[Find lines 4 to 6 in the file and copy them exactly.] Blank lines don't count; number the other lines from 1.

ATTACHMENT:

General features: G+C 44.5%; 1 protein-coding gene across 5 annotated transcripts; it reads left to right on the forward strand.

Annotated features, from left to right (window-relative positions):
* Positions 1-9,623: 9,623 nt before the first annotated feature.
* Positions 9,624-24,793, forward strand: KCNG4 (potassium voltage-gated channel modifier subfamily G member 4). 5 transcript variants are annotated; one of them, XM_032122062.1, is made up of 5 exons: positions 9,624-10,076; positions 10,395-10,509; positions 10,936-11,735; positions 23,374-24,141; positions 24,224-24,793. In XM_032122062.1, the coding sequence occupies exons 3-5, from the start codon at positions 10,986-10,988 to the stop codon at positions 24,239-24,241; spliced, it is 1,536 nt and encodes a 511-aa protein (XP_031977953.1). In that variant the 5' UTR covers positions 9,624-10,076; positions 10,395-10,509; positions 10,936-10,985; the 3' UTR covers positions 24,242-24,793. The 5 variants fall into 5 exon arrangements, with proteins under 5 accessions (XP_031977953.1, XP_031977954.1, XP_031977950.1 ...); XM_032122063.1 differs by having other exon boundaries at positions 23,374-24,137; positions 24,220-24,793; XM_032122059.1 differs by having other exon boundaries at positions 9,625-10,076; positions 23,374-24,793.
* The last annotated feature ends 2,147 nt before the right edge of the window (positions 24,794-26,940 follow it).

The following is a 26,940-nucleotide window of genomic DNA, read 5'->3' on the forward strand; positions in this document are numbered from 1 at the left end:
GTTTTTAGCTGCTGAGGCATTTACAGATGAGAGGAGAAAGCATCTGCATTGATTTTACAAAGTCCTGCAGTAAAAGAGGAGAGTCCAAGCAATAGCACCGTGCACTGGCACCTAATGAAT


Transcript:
* Positions 9,624-24,793, forward strand: KCNG4 (potassium voltage-gated channel modifier subfamily G member 4). 5 transcript variants are annotated; one of them, XM_032122062.1, is made up of 5 exons: positions 9,624-10,076; positions 10,395-10,509; positions 10,936-11,735; positions 23,374-24,141; positions 24,224-24,793. In XM_032122062.1, the coding sequence occupies exons 3-5, from the start codon at positions 10,986-10,988 to the stop codon at positions 24,239-24,241; spliced, it is 1,536 nt and encodes a 511-aa protein (XP_031977953.1). In that variant the 5' UTR covers positions 9,624-10,076; positions 10,395-10,509; positions 10,936-10,985; the 3' UTR covers positions 24,242-24,793. The 5 variants fall into 5 exon arrangements, with proteins under 5 accessions (XP_031977953.1, XP_031977954.1, XP_031977950.1 ...); XM_032122063.1 differs by having other exon boundaries at positions 23,374-24,137; positions 24,220-24,793; XM_032122059.1 differs by having other exon boundaries at positions 9,625-10,076; positions 23,374-24,793.
* The last annotated feature ends 2,147 nt before the right edge of the window (positions 24,794-26,940 follow it).

The following is a 26,940-nucleotide window of genomic DNA, read 5'->3' on the forward strand; positions in this document are numbered from 1 at the left end: